An illustrative assay is exemplified by employing a sample glass slide with a 2.5 mol percent theophylline-containing film (97.5 mol percent EA-PDA). The slide is analyzed by recording the LCDB spectra using a single beam version of an instrument described in FIG. 1. Before a spectrum is run, the maximum LCDB spectral intensity (relative percent transmission) on the slide is found by rotating the sample slide with respect to the instrument's polarizers. At this maximum position, 10 spectra are run from 400 to 700 nm.
The sample slide is removed from the spectrometer and a solution of PBST (phosphate-buffered saline, 0.05% TWEEN 20®) (polyoxyethylene(20)Sorbitan monolaurate) is added to the sample area being analyzed. After a 10 min. incubation at room temperature, the PBST is rinsed off thoroughly with deionized water, blown dry with nitrogen, and reinserted into the instrument. 10 spectra are then run. The spectra after PBST are compared with the spectra taken of the dry film to demonstrate the response of film to buffer. The PBST spectra are then used as the new "blank" to compare to the next set of spectrum taken after antibody addition.
The sample slide is removed from the spectrometer and a solution of monoclonal anti-theophylline (50 μg/ml) and PBST is added to the sample area being analyzed. After 10 min. incubation at room temperature, the anti-theophylline is rinsed off with PBST, thoroughly rinsed with deionized water, blown dry with nitrogen, and reinserted into the spectrometer. 10 spectra are then run again. The data from the spectra are all automatically transferred to a computer for data analysis and graphing.
The following Table indicates spectral intensity changes measured at 545 nm before antibody treatment (PBST treatment) and after antibody treatment (mouse anti-theophylline treatment).
TABLE______________________________________IntensitySpectral Changes Before andAfter Antibody TreatmentPBST mouse anti-theophyllinetreatment treatment______________________________________1.46 1.261.45 1.261.44 1.281.45 1.271.45 1.291.46 1.271.46 1.281.45 1.281.46 1.281.47 1.28______________________________________
The numbers are expressed in terms of the relative transmission units of the LCDB spectrum. The average and standard deviation of the PBST spectra at 545 nm are 1.46 and 0.0085 respectively. The average and standard deviation after treatment are 1.28 and 0.0097 respectively. The calculated signal to noise for the experiment is 20 at 545 nm.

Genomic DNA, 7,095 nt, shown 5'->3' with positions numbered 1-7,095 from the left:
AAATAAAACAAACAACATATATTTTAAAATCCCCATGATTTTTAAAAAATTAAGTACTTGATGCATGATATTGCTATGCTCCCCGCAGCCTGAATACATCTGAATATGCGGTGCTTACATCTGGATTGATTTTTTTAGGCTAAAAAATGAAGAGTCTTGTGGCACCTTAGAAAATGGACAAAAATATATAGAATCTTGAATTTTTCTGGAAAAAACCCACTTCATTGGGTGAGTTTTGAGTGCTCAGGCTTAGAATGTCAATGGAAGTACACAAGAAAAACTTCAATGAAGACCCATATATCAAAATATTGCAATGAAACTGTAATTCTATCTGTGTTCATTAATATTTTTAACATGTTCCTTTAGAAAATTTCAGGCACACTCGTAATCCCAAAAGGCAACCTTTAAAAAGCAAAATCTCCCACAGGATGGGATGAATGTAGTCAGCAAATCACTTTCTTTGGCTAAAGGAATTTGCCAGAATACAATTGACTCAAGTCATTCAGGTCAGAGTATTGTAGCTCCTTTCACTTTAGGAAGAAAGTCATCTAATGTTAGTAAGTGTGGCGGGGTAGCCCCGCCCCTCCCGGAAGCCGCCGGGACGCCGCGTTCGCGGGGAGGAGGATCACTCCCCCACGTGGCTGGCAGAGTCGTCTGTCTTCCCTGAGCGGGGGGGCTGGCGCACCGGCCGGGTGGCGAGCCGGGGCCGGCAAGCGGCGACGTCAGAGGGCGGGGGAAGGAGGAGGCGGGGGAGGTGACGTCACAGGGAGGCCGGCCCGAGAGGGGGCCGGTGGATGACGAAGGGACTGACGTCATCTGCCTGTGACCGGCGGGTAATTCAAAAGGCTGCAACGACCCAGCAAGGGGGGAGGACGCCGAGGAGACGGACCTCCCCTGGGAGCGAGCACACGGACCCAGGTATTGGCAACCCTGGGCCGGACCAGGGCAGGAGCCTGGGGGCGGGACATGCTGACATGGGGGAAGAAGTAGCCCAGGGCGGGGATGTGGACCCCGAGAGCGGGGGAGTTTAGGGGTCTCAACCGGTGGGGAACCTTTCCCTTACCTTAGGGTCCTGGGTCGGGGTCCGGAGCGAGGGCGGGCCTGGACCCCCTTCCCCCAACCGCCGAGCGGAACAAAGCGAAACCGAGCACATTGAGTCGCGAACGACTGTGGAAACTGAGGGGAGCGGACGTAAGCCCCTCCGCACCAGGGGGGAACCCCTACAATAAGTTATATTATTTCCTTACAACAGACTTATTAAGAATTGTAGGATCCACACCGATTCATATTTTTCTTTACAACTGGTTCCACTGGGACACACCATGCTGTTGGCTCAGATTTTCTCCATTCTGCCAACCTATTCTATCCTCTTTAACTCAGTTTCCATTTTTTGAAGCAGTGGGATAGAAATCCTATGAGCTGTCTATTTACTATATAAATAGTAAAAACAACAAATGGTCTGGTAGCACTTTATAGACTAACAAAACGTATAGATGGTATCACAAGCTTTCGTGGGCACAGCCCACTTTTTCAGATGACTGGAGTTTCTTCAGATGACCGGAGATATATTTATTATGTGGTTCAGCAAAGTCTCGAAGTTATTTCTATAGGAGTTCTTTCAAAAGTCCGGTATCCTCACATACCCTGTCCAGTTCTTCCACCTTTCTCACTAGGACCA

For a demonstration of specific blocking, films containing 2.5 mole percent theophylline-PDA and 97.5 mole percent EA-PDA were transferred onto dimethyloctadecylsilane treated glass slides. The films were first examined under crossed polarizers to select single crystal patches 10 mm square in size and then the slides mounted to the center of a rotational stage. The orientations of the crystals were determined by rotating the films relative to the two crossed Glan-Thompson prism polarizers inside the LCDB instrument. Maximum transmission occurred at 557 nm of the LCDB spectral when the crystal axes were aligned 45° relative to both polarizers; when minimum transmission occurred, the crystal orientation was parallel to either polarized axis. In order to obtain maximum signal, all subsequent experiments were performed with the crystal axis aligned 45° relative to both polarizers.
For the antibody blocking experiment, three films were prepared and treated as follows. A linear dichroic spectrum of each film was first taken in the initial dry state. After incubating PBST buffer solution over each film for 10 min., samples were washed with 300 μl of deionized water and dryed with nitrogen gas, followed by taking three more spectra. One film was then incubated with 100 μl of 100 μg/ml mouse antitheophylline in PBST for 10 min. Another film was subjected to 100 μl of 100 μg/ml mouse anti-theophylline with 100M of preincubated theophylline for 10 min. The third film was incubated with 100 μl of 100 μg/ml mouse anti-theophylline with 10 M of preincubated theophylline for the same amount of time. After the incubation, all three films were washed with 300 μl of PBST, followed by deionized water, and dried with nitrogen gas. LCDB spectra were then taken again for each film.